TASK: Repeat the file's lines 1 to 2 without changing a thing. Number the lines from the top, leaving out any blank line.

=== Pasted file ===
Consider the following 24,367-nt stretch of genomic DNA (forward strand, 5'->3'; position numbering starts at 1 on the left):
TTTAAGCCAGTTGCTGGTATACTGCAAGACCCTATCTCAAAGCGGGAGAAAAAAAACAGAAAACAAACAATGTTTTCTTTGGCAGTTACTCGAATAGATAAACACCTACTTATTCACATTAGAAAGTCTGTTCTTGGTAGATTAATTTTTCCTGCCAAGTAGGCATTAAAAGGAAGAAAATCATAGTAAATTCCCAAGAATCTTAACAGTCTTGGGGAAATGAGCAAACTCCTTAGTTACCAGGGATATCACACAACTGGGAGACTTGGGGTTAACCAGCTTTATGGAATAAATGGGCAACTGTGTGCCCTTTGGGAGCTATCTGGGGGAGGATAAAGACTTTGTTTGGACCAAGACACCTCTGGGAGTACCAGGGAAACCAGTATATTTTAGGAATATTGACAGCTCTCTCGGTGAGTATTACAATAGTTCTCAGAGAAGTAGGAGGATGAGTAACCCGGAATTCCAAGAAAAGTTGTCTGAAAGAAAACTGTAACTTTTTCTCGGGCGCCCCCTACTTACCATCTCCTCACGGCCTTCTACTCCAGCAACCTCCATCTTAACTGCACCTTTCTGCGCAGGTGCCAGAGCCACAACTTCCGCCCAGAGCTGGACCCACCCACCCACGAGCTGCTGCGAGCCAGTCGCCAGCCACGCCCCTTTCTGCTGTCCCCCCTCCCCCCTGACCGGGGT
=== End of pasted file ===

Consider the following 24,367-nt stretch of genomic DNA (forward strand, 5'->3'; position numbering starts at 1 on the left):
TTTAAGCCAGTTGCTGGTATACTGCAAGACCCTATCTCAAAGCGGGAGAAAAAAAACAGAAAACAAACAATGTTTTCTTTGGCAGTTACTCGAATAGATAAACACCTACTTATTCACATTAGAAAGTCTGTTCTTGGTAGATTAATTTTTCCTGCCAAGTAGGCATTAAAAGGAAGAAAATCATAGTAAATTCCCAAGAATCTTAACAGTCTTGGGGAAATGAGCAAACTCCTTAGTTACCAGGGATATCACACAACTGGGAGACTTGGGGTTAACCAGCTTTATGGAATAAATGGGCAACTGTGTGCCCTTTGGGAGCTATCTGGGGGAGGATAAAGACTTTGTTTGGACCAAGACACCTCTGGGAGTACCAGGGAAACCAGTATATTTTAGGAATATTGACAGCTCTCTCGGTGAGTATTACAATAGTTCTCAGAGAAGTAGGAGGATGAGTAACCCGGAATTCCAAGAAAAGTTGTCTGAAAGAAAACTGTAACTTTTTCTCGGGCGCCCCCTACTTACCATCTCCTCACGGCCTTCTACTCCAGCAACCTCCATCTTAACTGCACCTTTCTGCGCAGGTGCCAGAGCCACAACTTCCGCCCAGAGCTGGACCCACCCACCCACGAGCTGCTGCGAGCCAGTCGCCAGCCACGCCCCTTTCTGCTGTCCCCCCTCCCCCCTGACCGGGGT